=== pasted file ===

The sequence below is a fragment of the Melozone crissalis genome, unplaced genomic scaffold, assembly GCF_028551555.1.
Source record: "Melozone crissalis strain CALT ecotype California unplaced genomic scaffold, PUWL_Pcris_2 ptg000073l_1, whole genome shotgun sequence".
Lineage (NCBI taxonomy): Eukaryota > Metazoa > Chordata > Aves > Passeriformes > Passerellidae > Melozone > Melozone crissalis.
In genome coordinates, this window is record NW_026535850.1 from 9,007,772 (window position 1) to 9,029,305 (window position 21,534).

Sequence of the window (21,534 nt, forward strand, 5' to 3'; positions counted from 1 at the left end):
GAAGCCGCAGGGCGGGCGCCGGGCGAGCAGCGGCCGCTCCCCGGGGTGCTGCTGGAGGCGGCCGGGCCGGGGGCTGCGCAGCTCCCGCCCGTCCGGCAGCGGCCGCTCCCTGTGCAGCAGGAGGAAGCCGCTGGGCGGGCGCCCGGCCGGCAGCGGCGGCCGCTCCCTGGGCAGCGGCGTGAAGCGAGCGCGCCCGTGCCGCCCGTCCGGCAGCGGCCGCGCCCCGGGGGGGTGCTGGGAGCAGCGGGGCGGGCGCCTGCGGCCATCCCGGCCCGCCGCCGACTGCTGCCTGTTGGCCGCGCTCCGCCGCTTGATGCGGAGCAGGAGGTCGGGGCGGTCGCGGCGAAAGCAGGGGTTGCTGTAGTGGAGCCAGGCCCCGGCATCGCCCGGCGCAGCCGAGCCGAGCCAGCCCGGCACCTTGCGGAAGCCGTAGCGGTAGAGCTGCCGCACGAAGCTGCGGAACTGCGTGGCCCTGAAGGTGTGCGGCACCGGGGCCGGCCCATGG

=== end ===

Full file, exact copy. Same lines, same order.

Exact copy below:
The sequence below is a fragment of the Melozone crissalis genome, unplaced genomic scaffold, assembly GCF_028551555.1.
Source record: "Melozone crissalis strain CALT ecotype California unplaced genomic scaffold, PUWL_Pcris_2 ptg000073l_1, whole genome shotgun sequence".
Lineage (NCBI taxonomy): Eukaryota > Metazoa > Chordata > Aves > Passeriformes > Passerellidae > Melozone > Melozone crissalis.
In genome coordinates, this window is record NW_026535850.1 from 9,007,772 (window position 1) to 9,029,305 (window position 21,534).

Sequence of the window (21,534 nt, forward strand, 5' to 3'; positions counted from 1 at the left end):
GAAGCCGCAGGGCGGGCGCCGGGCGAGCAGCGGCCGCTCCCCGGGGTGCTGCTGGAGGCGGCCGGGCCGGGGGCTGCGCAGCTCCCGCCCGTCCGGCAGCGGCCGCTCCCTGTGCAGCAGGAGGAAGCCGCTGGGCGGGCGCCCGGCCGGCAGCGGCGGCCGCTCCCTGGGCAGCGGCGTGAAGCGAGCGCGCCCGTGCCGCCCGTCCGGCAGCGGCCGCGCCCCGGGGGGGTGCTGGGAGCAGCGGGGCGGGCGCCTGCGGCCATCCCGGCCCGCCGCCGACTGCTGCCTGTTGGCCGCGCTCCGCCGCTTGATGCGGAGCAGGAGGTCGGGGCGGTCGCGGCGAAAGCAGGGGTTGCTGTAGTGGAGCCAGGCCCCGGCATCGCCCGGCGCAGCCGAGCCGAGCCAGCCCGGCACCTTGCGGAAGCCGTAGCGGTAGAGCTGCCGCACGAAGCTGCGGAACTGCGTGGCCCTGAAGGTGTGCGGCACCGGGGCCGGCCCATGG